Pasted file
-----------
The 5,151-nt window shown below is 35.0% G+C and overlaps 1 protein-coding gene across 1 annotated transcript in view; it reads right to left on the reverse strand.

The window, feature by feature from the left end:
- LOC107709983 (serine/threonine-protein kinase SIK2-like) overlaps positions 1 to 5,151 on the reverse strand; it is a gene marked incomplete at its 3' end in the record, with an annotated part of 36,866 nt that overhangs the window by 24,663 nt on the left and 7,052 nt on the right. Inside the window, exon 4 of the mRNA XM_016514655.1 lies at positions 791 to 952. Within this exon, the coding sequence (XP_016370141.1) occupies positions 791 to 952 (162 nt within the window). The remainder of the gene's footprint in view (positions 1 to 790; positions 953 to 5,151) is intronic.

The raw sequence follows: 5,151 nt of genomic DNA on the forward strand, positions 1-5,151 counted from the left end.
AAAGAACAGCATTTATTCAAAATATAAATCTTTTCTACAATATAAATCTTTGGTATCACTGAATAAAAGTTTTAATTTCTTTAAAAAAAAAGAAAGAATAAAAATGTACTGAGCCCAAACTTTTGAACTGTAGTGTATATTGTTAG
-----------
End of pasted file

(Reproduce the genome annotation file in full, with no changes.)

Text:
The 5,151-nt window shown below is 35.0% G+C and overlaps 1 protein-coding gene across 1 annotated transcript in view; it reads right to left on the reverse strand.

The window, feature by feature from the left end:
- LOC107709983 (serine/threonine-protein kinase SIK2-like) overlaps positions 1 to 5,151 on the reverse strand; it is a gene marked incomplete at its 3' end in the record, with an annotated part of 36,866 nt that overhangs the window by 24,663 nt on the left and 7,052 nt on the right. Inside the window, exon 4 of the mRNA XM_016514655.1 lies at positions 791 to 952. Within this exon, the coding sequence (XP_016370141.1) occupies positions 791 to 952 (162 nt within the window). The remainder of the gene's footprint in view (positions 1 to 790; positions 953 to 5,151) is intronic.

The raw sequence follows: 5,151 nt of genomic DNA on the forward strand, positions 1-5,151 counted from the left end.
AAAGAACAGCATTTATTCAAAATATAAATCTTTTCTACAATATAAATCTTTGGTATCACTGAATAAAAGTTTTAATTTCTTTAAAAAAAAAGAAAGAATAAAAATGTACTGAGCCCAAACTTTTGAACTGTAGTGTATATTGTTAG